Not all professional investors appear to be guilty of letting their emotions interfere with their investing. The study found that lousy weather doesn’t appear to impact New York-based institutional investors. One explanation, the researchers suggest, is that money managers based outside New York may tend to be less “sophisticated and devoted” than their New York brethren.

Consistent with this theory, they found that institutional investors located near the top five hedge funds respond appropriately to earnings news in periods of bad weather; in contrast, those outside the hedge funds centres let the weather influence their investing.

Analyst forecasts

They were also less likely to issue buy or sell recommendations, target price recommendations or annual earnings forecasts. Markets are partly reliant on fresh commentary from analysts, so this slow transmission of information ultimately affects stock prices, which the researchers say are slower to respond to earnings reports on days when the weather is bad.

Not all researchers agree that the weather and the seasons affect investor activity, but a growing body of literature suggests this may well be the case. Yale finance professor William Goetzmann, using data from investor surveys carried out by Nobel economist Robert Shiller, has found that investors give more optimistic responses on sunny days. Bid-ask spreads increase on windy days, according to one paper, appropriately titled Gone With the Wind.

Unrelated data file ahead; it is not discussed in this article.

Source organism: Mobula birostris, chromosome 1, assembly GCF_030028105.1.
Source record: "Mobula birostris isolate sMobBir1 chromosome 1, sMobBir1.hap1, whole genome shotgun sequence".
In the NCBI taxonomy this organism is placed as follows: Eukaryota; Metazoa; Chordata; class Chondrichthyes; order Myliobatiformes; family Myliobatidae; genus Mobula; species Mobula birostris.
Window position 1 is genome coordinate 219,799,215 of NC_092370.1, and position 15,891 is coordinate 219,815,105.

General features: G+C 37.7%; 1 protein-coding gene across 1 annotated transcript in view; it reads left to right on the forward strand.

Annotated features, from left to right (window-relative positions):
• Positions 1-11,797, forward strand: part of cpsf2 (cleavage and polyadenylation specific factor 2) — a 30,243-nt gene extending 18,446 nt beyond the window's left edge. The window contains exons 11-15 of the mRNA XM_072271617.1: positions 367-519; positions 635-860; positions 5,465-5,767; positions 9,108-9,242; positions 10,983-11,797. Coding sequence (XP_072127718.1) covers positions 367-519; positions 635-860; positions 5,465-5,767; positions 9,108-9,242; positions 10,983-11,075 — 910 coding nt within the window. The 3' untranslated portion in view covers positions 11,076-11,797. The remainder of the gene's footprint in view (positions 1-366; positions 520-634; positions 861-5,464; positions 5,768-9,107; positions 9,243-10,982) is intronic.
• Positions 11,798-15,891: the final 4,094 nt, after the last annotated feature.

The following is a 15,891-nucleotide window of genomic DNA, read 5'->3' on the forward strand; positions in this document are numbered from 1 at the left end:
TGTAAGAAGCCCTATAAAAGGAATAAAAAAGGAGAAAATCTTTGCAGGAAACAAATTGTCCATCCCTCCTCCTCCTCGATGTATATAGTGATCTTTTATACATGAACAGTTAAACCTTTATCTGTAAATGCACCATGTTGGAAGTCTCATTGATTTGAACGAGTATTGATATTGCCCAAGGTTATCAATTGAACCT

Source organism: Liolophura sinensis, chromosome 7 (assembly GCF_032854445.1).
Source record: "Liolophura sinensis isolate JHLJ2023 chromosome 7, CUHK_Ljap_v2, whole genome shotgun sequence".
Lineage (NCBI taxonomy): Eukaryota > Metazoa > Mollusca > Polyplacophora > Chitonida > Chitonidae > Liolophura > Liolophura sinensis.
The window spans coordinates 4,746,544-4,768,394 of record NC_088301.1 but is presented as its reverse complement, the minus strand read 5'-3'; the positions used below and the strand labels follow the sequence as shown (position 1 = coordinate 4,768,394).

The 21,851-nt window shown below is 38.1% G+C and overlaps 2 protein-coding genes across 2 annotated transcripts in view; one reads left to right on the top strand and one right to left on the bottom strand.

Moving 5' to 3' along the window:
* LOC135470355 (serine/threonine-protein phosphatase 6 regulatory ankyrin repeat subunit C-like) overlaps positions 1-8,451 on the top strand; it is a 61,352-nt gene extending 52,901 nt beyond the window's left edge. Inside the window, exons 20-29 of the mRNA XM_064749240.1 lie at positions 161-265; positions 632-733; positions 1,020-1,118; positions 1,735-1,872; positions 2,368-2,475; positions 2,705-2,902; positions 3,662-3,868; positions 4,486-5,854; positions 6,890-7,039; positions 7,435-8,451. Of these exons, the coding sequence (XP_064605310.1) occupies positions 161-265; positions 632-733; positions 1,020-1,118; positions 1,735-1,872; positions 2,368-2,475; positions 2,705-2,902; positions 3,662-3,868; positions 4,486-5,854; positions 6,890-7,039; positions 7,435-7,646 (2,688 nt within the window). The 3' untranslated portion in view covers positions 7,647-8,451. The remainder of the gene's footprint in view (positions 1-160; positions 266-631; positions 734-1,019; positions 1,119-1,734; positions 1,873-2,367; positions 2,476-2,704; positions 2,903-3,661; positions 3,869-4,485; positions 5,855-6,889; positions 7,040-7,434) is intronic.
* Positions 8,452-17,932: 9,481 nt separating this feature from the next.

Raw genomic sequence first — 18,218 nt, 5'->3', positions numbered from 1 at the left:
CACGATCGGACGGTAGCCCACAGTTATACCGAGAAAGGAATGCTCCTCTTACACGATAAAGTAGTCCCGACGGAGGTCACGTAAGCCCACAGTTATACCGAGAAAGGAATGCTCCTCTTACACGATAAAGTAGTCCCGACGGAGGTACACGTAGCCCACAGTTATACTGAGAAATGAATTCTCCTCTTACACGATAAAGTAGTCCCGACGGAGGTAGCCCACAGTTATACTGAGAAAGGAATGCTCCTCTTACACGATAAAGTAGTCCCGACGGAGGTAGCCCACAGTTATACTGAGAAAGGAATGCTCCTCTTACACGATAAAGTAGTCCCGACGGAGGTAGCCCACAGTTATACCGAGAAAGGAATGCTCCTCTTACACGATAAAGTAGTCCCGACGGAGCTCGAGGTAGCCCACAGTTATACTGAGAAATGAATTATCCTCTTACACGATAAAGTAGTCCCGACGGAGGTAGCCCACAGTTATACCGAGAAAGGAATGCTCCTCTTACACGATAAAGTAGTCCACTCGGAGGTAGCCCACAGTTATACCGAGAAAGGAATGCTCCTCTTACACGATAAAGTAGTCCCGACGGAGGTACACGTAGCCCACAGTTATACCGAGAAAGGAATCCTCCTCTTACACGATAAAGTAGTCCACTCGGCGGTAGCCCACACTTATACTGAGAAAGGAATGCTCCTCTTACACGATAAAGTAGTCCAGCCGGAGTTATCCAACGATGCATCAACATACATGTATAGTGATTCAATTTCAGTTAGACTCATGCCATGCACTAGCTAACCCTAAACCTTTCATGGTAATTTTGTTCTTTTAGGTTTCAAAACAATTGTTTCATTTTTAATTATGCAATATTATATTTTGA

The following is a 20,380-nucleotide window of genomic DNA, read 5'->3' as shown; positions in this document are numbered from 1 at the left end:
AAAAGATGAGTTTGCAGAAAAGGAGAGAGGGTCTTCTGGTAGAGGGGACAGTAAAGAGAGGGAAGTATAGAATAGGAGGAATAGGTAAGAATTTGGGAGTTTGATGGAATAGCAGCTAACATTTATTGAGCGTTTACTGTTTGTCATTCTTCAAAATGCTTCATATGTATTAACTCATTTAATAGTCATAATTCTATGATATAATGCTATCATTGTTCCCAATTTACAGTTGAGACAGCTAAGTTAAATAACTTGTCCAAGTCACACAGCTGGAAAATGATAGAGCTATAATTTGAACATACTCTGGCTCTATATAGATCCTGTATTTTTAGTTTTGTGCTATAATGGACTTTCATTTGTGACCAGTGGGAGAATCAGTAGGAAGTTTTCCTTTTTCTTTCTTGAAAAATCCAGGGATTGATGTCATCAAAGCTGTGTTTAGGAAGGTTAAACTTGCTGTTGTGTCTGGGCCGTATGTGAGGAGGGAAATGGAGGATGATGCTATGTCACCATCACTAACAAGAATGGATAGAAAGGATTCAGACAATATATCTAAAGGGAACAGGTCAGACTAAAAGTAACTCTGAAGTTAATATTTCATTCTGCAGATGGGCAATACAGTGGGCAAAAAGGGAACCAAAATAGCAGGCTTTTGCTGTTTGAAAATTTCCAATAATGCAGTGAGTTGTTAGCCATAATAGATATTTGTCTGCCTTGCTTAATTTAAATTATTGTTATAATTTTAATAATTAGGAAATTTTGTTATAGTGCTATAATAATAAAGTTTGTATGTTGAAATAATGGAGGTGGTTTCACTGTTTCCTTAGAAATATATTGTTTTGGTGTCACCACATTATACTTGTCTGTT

International stock markets have lower returns when the clocks go back, according to Prof Mark Kamstra, who has also argued that stock prices are influenced by investors suffering from seasonal affective disorder (SAD). Older research from David Hirshleifer found that stock returns were worse on cloudy days in 25 of 26 countries during the 1980s and 1990s.

More recent analysis conducted by separate researchers found that five weather variables – sunshine, wind, rain, snow and temperature – had “strong effects” on stock returns in 49 countries over the 1973-2002 period. The “systematic” nature of these patterns indicates “the emotional effects of the weather are stronger and more pervasive than previously documented”, they concluded.

Investor response

Rather, the lesson for investors is to remember that we are, as Richard Thaler says, influenced by a whole raft of supposedly irrelevant factors. Many things – even the weather – can affect our moods and our moods can influence our financial decisions.

Obviously, then, it makes sense to pay close attention to one’s mood before making any kind of investing decision, but that’s not always as easy as it might seem. The key lesson of behavioural finance is that, all too often, our choices are driven by emotions rather than rational analysis.

As behavioural finance pioneer Hersh Shefrin puts it: “We like to think that we are thinking, when often we are just really feeling. That goes on all of the time in the investment business.”